By Karine Kalantarian
President Robert Kocharian signaled on Tuesday his intention to win an outright majority in the first round of next February’s presidential election and avoid a run-off vote two weeks later. He argued that two rounds of voting could destabilize Armenia and hurt its struggling economy.
“If it becomes possible to hold only one round of elections, then [political] tension will last less, which would have a positive effect on the economy,” Kocharian told an improvised news conference in an open-air Yerevan café.
Kocharian said he would like to face a single candidate representing Armenia’s leading opposition parties because “in that case, the likelihood of a one-round presidential election will be greater.” “It would be very unfortunate if those 16 opposition parties [that joined forces recently] fail to unite and come up with one candidate,” he said, taking journalists by surprise.
Most local observers believe that a joint opposition candidate would seriously complicate Kocharian’s efforts to win another five-year term in office by mobilizing the disgruntled and apathetic electorate. They say Kocharian will find it much easier to win the ballot if he faces several major opposition contenders.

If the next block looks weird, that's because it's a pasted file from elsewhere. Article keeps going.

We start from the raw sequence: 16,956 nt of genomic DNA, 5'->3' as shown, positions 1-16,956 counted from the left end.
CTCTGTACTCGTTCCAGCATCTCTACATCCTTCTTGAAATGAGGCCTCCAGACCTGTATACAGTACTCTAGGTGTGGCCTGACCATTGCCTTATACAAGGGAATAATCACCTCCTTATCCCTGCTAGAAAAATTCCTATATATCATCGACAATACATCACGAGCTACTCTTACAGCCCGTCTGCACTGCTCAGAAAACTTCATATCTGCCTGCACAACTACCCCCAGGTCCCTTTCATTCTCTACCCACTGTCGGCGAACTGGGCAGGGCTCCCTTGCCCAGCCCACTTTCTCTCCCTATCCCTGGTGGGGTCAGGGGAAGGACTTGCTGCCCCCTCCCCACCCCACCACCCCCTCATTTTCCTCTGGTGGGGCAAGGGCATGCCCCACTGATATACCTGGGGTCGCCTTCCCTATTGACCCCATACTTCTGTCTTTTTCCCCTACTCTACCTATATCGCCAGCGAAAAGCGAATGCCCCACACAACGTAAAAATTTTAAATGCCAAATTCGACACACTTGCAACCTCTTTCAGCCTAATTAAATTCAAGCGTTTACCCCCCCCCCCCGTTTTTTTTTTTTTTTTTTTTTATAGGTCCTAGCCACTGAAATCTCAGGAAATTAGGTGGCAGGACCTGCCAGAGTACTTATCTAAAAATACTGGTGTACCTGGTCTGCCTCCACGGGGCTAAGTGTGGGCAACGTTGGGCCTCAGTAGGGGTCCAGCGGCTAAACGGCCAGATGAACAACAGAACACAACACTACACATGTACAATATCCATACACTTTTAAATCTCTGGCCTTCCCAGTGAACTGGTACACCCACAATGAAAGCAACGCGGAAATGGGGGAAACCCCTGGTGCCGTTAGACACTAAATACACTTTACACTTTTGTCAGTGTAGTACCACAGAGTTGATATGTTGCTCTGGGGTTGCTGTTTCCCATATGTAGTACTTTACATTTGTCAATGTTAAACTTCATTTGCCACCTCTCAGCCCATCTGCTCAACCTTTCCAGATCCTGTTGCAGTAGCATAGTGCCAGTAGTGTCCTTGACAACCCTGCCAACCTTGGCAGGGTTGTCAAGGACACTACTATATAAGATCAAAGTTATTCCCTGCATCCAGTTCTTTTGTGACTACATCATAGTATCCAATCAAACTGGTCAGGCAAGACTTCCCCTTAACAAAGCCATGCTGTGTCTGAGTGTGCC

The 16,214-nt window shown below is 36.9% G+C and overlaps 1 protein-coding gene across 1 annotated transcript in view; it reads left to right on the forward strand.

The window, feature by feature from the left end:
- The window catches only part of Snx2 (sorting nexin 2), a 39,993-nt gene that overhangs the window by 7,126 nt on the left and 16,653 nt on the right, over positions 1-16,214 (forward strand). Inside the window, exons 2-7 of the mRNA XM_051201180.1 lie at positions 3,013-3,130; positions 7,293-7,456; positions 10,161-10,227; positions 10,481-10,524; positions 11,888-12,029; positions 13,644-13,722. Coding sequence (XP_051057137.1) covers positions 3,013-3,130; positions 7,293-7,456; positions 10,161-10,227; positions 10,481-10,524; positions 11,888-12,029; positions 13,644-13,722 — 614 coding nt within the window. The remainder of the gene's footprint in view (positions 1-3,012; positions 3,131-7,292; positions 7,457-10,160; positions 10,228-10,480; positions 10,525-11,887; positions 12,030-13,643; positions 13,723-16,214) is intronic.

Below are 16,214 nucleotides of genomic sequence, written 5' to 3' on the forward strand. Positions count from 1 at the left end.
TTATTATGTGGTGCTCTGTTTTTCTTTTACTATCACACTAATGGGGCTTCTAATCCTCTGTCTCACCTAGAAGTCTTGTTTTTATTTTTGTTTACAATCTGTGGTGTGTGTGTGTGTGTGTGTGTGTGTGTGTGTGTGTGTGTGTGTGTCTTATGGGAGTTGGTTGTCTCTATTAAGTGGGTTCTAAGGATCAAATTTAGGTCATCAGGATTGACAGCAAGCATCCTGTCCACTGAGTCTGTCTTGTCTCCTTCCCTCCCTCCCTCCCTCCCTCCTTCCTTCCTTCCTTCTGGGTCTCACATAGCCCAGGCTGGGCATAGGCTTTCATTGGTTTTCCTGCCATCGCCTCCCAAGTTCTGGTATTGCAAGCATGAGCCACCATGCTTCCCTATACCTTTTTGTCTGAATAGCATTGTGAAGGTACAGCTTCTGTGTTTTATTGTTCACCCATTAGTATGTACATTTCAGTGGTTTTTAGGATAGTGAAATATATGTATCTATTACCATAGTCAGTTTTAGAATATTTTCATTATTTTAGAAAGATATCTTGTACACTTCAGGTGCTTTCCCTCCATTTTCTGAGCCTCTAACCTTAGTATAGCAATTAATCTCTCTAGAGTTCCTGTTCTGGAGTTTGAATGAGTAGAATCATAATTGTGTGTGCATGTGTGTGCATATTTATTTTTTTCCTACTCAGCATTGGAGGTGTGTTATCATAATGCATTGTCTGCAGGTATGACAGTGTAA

The formation earlier this month of the 16-party coalition was touted by the opposition as the first step towards an agreement on who should be its single candidate. However, differences have already emerged inside the would-be electoral alliance, with one of its outspoken representatives, Artashes Geghamian of the National Accord party, staking a claim to opposition leadership to the dismay of his partners. Several other opposition leaders are also thought to be reluctant to withdraw their candidacy in anybody’s favor.
Kocharian, further stunning the press corps, declared that he is ready to help the opposition agree on its joint presidential candidate. Most of his bitter opponents will likely find the suggestion offensive and humiliating. They have repeatedly accused him of planning a massive vote rigging. His apparent desire to win in the first round could fuel more such accusations.
Kocharian, who became president in 1998 in a two-round election strongly criticized by international monitors, is widely believed to have already started his reelection campaign. He spoke to reporters on Tuesday after inspecting the ongoing massive reconstruction of streets in central Yerevan funded by Kirk Kerkorian, the U.S. billionaire of Armenian descent.
The Karabakh-born president increasingly visits various parts of the country to inspect functioning businesses and scold underperforming local governments in front of television cameras. His frequent public appearances, extensively covered by the pro-presidential media, are seen as public relations stunts designed to put a brave face on Armenia's persisting economic troubles.